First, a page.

Dehumanization In Elie Wiesel's The Standover Man

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Dehumanization is the process by which the Nazis gradually reduced the Jews to little more than "things" which were a nuisance to them. The Jews in these concentration camps were greatly disrespected. They experienced several beatings, were undernourished, and overworked. Elie and the other Jews eventually lost faith in God, and witness unpleasant events never to be seen again. Elie and his family not only had to survive the sickening ride to the concentration camps, but then had to endure the pain every day after that. When him and his family arrived at Birkenau, Elie gets separated from his mother and sisters, but stays with his father after lying about their age. All the male Jews were told to shower, shave, and put their work clothes on. They were then ordered to march to Auschwitz, where they had their number tattooed onto them. When they get transferred to Buna, this is where Elie…show more content…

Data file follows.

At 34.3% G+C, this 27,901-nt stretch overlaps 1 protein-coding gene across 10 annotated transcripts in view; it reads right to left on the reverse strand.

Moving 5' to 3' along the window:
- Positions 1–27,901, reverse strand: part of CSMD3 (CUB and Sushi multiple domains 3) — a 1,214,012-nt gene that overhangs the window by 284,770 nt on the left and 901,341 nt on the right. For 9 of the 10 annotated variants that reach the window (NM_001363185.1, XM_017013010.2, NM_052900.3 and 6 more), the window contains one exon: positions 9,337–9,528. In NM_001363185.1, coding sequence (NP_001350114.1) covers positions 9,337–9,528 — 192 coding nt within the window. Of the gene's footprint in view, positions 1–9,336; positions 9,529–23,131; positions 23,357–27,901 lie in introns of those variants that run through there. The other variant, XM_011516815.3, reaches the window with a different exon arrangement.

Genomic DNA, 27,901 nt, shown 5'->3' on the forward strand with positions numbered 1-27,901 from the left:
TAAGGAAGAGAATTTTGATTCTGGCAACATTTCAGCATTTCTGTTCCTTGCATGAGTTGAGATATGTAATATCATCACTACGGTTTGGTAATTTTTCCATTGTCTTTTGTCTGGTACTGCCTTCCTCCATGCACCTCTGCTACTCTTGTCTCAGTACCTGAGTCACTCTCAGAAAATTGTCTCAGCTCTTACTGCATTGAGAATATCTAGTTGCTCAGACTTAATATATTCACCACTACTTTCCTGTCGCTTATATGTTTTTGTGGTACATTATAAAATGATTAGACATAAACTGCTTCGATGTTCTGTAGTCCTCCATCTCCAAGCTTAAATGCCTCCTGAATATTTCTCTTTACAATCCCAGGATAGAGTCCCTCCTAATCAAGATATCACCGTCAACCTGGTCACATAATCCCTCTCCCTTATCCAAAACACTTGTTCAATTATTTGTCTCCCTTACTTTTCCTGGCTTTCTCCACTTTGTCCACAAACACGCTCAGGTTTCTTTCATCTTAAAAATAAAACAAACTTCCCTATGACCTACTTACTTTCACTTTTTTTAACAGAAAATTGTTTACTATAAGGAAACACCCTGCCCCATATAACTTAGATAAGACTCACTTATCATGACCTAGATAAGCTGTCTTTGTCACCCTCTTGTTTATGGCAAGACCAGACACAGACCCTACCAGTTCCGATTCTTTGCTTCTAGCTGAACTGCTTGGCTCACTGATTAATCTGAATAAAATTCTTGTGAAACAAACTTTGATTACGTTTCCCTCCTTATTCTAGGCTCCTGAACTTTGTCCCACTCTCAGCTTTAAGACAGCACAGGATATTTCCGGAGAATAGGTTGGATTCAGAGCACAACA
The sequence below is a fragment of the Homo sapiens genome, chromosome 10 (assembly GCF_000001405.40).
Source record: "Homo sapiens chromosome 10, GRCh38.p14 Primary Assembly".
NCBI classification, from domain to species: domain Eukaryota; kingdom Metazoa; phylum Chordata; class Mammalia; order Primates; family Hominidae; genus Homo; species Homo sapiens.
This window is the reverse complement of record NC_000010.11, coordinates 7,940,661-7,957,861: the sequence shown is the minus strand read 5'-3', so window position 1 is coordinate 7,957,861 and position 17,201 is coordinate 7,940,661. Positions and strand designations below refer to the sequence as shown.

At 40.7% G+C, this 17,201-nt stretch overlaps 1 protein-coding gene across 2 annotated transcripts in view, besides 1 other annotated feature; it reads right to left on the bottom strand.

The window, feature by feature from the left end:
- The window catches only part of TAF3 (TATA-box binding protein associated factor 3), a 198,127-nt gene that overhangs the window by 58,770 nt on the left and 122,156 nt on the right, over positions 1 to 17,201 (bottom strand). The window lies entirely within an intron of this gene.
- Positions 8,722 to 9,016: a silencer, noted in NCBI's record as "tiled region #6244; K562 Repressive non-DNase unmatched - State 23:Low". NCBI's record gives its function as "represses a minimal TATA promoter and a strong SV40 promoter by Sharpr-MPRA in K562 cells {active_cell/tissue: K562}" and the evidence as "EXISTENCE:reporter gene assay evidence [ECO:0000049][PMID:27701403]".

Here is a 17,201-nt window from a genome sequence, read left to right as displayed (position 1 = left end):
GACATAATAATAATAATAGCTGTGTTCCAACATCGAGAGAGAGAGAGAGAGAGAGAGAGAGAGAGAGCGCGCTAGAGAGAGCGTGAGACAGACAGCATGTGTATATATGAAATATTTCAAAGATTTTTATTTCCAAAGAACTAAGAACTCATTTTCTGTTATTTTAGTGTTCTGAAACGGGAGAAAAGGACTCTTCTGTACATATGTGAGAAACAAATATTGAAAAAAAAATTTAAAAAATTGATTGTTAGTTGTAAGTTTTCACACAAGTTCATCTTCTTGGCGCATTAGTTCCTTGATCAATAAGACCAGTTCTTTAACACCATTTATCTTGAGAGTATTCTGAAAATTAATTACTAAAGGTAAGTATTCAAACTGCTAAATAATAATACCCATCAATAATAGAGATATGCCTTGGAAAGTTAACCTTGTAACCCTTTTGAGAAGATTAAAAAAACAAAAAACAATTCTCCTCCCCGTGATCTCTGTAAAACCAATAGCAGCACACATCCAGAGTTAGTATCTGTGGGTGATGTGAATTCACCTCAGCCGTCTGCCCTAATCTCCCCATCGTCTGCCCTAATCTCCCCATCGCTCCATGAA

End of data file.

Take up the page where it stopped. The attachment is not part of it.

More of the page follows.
Elie watches his father slowly loose health and eventually die. Elie survives after almost being exterminated by the American tanks that arrive at Buchenwald. He slowly recuperates in a hospital. In the Book Thief, The Standover Man, written by Max to Liesel, greatly tells of how Hitler dehumanized the Jews. Hitler took many things away from Max, including his parents. Max’s book The Standover Man was about a “bird” (man) that was always being told what to do. Max helps Liesel to understand how he was treated, and that he was afraid of loosing his life. However, Liesel helps Max to understand that he should not be afraid of “The Standover Man”. In both Night and Max’s book to Liesel The Standover Man, the dehumanization of Jews took place. Night tells of an autobiography told straight from the voice of Elie who went through this process. The Standover Man was a story within a story that also told about how Max felt with Hitler. Dehumanization was a very difficult process to endure, and in the end, many did not
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